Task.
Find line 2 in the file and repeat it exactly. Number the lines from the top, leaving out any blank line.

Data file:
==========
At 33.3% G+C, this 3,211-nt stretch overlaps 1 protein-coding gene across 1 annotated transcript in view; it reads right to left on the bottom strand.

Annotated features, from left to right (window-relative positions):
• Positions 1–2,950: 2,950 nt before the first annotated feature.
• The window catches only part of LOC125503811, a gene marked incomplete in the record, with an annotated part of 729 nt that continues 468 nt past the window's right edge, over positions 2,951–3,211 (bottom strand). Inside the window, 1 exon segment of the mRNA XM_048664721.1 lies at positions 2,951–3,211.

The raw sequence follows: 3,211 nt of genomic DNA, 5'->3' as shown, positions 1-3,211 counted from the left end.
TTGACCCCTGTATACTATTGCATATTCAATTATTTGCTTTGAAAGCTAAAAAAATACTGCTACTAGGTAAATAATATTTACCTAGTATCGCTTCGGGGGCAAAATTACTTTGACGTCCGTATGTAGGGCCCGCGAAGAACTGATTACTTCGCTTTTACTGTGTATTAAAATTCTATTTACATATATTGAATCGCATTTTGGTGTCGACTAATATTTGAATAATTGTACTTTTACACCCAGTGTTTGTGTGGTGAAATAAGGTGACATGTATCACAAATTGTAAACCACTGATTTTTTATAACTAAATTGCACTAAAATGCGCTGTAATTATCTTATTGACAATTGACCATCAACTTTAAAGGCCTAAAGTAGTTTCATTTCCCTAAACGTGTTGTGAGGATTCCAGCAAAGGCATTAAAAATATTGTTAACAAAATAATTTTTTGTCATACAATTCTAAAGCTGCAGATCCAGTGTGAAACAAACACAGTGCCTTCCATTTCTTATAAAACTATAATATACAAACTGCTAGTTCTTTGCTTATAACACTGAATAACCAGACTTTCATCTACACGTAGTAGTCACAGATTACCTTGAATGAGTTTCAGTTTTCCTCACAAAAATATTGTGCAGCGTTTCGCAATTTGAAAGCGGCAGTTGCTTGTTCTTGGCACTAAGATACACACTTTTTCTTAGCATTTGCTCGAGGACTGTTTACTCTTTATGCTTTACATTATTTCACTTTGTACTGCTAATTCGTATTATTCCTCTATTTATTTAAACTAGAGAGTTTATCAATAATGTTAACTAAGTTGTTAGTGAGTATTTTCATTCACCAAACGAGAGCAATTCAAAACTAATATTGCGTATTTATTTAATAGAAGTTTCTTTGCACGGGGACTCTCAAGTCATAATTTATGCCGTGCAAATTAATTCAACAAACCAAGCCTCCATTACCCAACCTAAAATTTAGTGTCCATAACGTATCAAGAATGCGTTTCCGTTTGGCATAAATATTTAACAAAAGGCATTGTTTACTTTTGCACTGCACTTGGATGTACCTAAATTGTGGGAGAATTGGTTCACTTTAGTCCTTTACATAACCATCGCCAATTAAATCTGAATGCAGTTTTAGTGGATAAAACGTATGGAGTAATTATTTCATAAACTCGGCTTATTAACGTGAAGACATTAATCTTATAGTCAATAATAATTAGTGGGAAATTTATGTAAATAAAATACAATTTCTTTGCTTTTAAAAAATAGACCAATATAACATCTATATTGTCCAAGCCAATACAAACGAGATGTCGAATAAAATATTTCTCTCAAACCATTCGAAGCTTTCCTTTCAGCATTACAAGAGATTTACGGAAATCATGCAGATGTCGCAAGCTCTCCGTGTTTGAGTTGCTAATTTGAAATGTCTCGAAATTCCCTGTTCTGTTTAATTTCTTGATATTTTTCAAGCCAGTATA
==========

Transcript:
Annotated features, from left to right (window-relative positions):